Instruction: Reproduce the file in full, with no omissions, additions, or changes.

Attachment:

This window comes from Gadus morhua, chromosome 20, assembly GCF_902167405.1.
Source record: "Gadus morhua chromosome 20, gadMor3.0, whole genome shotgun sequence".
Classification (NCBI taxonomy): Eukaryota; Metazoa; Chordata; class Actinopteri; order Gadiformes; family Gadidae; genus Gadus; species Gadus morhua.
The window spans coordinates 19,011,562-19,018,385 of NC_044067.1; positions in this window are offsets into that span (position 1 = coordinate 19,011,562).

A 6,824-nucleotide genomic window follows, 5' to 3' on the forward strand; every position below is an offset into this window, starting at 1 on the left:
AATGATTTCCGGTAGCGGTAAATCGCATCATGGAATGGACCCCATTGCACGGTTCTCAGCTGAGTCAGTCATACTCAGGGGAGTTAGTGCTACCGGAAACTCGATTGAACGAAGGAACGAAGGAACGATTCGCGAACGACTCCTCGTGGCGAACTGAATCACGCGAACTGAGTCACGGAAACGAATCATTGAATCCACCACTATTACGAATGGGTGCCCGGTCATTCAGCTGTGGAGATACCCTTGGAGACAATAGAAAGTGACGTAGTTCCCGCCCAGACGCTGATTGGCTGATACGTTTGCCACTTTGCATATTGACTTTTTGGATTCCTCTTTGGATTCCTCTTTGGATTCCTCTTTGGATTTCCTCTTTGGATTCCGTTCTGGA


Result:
This window comes from Gadus morhua, chromosome 20, assembly GCF_902167405.1.
Source record: "Gadus morhua chromosome 20, gadMor3.0, whole genome shotgun sequence".
Classification (NCBI taxonomy): Eukaryota; Metazoa; Chordata; class Actinopteri; order Gadiformes; family Gadidae; genus Gadus; species Gadus morhua.
The window spans coordinates 19,011,562-19,018,385 of NC_044067.1; positions in this window are offsets into that span (position 1 = coordinate 19,011,562).

A 6,824-nucleotide genomic window follows, 5' to 3' on the forward strand; every position below is an offset into this window, starting at 1 on the left:
AATGATTTCCGGTAGCGGTAAATCGCATCATGGAATGGACCCCATTGCACGGTTCTCAGCTGAGTCAGTCATACTCAGGGGAGTTAGTGCTACCGGAAACTCGATTGAACGAAGGAACGAAGGAACGATTCGCGAACGACTCCTCGTGGCGAACTGAATCACGCGAACTGAGTCACGGAAACGAATCATTGAATCCACCACTATTACGAATGGGTGCCCGGTCATTCAGCTGTGGAGATACCCTTGGAGACAATAGAAAGTGACGTAGTTCCCGCCCAGACGCTGATTGGCTGATACGTTTGCCACTTTGCATATTGACTTTTTGGATTCCTCTTTGGATTCCTCTTTGGATTCCTCTTTGGATTTCCTCTTTGGATTCCGTTCTGGA